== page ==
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'Very worried': Winnipeg choirs forced to remain silent amid pandemic
A file image of a children's choir.
WINNIPEG -- Dozens of tuxedo-clad men and women wearing gowns line the risers. With a flick of the conductor's wrist, a wave of sound envelopes the packed concert hall.
Describing a typical show for the Winnipeg Philharmonic Choir, it's an experience that won't happen again for a while.
COVID-19 has forced choirs across the world to disband and file away their sheet music.
"For now, our choir is just on hold," said Judy Asker, executive director of the Winnipeg Philharmonic Choir.
The choir had to cancel its two spring concerts, a common occurrence in the music world right now.
According to the National COVID-19 Impact Survey for Choirs in April, over 300 events were cancelled, and over 2,000 postponed. In total, 211 Manitoba choirs responded to the survey.
Overall, the total estimated and actual financial impact on these choirs is over $850,000 in lost revenues and incurred costs associated with the pandemic.
"Because choirs themselves are inherently social gatherings of several or more people, every choir across the country had to cease operations immediately, and in order to connect with its choristers and its patrons, has had to adapt to a new normal that exists almost entirely online," said Jenny Steinke-Magnus, the executive director of the Manitoba Choral Association.
"Income has virtually evaporated for conductors, accompanists, section leaders, church musicians, and professional singers due to cancelled or suspended choir activities," said Steinke-Magnus.
The Manitoba Choral Association provides resources and opportunities to choirs, so if they can't perform, it puts the organization in jeopardy.
"We are very worried about the impacts that the pandemic will have on MCA's membership numbers, programs, events, and finances in the long-run," Steinke-Magnus said.
With a cancelled spring season, the Winnipeg Philharmonic Choir has had to rely much heavier on patron donations instead of ticket sales.
The choir's website said it is heartened by the many kind emails and well-wishes they have received.
THE URGE TO SING
Without choir rehearsals, choristers are left longing for their chance to sing.
The last time soprano Sydney Clarke performed was back in January with Camerata Nova.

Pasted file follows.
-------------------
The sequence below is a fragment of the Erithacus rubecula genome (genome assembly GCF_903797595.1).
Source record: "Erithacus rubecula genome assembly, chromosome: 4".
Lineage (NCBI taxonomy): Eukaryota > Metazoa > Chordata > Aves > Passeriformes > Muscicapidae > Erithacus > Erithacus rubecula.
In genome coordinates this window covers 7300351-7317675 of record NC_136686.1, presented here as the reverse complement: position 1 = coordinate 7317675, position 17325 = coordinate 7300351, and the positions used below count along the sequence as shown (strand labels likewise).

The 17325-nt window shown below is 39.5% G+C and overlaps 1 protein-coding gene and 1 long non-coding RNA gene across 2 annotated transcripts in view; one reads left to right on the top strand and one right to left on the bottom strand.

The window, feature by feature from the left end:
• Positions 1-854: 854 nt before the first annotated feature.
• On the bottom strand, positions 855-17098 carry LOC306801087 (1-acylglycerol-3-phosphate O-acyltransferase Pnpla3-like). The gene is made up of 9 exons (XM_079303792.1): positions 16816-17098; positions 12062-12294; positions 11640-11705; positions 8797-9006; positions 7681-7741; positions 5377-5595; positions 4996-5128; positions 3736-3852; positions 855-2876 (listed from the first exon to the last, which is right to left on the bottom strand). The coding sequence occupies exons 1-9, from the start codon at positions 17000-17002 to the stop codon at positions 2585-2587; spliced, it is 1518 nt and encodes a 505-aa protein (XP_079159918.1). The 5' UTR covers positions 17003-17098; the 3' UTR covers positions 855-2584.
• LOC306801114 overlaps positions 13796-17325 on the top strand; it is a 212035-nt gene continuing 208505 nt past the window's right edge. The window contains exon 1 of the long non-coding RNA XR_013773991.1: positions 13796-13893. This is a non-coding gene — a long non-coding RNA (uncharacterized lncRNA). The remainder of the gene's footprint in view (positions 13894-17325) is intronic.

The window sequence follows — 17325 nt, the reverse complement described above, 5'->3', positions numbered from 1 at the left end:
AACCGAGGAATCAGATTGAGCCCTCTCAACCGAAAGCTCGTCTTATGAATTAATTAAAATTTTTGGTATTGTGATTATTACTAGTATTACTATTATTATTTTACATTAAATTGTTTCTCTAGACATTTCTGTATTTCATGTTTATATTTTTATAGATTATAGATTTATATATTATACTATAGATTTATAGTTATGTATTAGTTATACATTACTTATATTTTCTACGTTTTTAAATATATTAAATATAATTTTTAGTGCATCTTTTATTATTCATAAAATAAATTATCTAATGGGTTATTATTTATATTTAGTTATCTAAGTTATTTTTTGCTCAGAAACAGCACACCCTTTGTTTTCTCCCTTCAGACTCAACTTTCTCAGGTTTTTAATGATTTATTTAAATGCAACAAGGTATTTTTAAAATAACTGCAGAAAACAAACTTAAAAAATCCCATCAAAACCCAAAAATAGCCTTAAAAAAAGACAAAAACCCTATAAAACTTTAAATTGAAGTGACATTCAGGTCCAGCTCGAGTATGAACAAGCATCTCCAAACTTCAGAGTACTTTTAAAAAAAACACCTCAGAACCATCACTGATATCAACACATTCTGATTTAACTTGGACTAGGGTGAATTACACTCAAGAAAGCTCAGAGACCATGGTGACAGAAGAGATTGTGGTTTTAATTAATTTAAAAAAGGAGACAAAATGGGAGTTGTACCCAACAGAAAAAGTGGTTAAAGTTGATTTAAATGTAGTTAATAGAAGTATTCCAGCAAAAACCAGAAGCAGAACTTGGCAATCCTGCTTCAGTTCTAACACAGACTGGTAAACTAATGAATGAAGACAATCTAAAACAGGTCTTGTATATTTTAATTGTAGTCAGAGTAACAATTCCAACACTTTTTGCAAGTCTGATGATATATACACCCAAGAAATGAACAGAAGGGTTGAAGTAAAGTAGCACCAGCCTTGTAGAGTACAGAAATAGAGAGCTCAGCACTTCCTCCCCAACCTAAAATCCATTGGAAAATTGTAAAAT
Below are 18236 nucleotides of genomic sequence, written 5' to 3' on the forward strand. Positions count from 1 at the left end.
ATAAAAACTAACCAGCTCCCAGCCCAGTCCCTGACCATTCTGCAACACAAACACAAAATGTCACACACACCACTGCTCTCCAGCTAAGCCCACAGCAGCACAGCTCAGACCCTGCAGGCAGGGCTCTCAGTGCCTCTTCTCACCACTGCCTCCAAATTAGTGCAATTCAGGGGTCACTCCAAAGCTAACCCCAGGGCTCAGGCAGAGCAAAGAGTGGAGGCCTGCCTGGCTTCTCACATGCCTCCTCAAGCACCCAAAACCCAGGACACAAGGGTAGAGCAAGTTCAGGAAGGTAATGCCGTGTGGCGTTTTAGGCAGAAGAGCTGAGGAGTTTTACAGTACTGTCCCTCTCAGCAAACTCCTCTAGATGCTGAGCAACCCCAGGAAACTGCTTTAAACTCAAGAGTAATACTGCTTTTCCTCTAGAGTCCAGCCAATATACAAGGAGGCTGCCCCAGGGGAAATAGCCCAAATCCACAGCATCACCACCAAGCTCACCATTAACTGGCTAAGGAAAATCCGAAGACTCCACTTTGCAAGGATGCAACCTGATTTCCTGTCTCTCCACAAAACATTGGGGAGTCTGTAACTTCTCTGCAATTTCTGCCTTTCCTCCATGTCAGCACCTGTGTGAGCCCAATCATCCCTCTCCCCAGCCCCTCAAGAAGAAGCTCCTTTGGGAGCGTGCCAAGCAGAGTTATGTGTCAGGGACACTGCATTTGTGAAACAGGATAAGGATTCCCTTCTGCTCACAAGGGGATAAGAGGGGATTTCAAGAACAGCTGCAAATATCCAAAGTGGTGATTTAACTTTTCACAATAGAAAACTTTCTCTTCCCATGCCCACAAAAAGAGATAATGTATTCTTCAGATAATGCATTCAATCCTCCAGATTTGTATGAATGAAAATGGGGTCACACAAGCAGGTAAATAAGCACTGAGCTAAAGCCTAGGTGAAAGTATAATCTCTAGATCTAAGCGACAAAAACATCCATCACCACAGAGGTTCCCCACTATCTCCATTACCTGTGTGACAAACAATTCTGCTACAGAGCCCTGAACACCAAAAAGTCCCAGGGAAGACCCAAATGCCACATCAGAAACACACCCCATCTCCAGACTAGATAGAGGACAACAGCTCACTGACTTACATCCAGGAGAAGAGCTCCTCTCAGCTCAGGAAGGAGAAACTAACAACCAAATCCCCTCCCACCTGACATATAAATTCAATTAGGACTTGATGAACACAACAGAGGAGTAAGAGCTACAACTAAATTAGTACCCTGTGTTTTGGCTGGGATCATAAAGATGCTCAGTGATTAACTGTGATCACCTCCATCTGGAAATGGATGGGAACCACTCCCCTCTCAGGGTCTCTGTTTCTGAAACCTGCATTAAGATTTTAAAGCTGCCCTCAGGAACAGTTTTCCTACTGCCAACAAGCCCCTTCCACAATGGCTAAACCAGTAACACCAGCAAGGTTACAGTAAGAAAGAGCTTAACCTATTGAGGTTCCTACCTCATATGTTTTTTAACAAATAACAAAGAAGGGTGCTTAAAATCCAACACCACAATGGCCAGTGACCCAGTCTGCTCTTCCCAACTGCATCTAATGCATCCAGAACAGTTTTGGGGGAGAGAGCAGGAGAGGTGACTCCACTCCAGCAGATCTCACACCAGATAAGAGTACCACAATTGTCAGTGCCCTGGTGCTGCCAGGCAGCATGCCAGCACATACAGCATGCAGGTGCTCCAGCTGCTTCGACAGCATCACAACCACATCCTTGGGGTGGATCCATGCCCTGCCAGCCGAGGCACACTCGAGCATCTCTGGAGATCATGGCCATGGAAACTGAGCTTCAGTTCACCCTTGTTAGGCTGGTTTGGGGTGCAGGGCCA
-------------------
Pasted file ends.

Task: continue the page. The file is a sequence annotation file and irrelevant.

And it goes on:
"It absolutely kills me, being in a choir is something that you can't really replicate," she said. "The camaraderie, tuning into someone else, and really feeling like you're a group making beautiful sounds in harmony."
Singing since she was a child and attending post-secondary for further musical education, Clarke has a passion for music.
"Choirs are so important to Winnipeg's musical tapestry, and I hope we'll all be together soon," she said.
Although excited to get back to singing in an ensemble, the idea of possibly spreading the virus to others makes her nervous.
Despite the second phase of the province's reopening plan starting Monday, it is unlikely choirs will start back up.
"The provincial government is still not allowing choirs to gather: as per their Phase 2 Plan for Restoring Services on June 1 lists choral singing as being a risky activity, particularly in comparison to other recreational activities that have permission to reopen or expand their capacity," said Steinke-Magnus.
Looking at further down the road, Asker is beginning to make plans for restarting the Winnipeg Philharmonic Choir.
"We are thinking sectional rehearsals, that way we'd be able to do them with the social distancing rules," she said.
Asker noted that around half of the choir's members are over the age of 60, meaning they're in the high-risk group for COVID-19.
"We are being very cautious as we move forward," said Asker. "We just want everyone to feel secure and safe."
With many factors still up in the air, there's no definite timeline for when choirs will be able to reassemble.
With much uncertainly, the MCA is watching the choir scene very closely.
"We are unsure how this pandemic is going to affect Manitoba Choral Association and its members in the long-term," said Steinke-Magnus.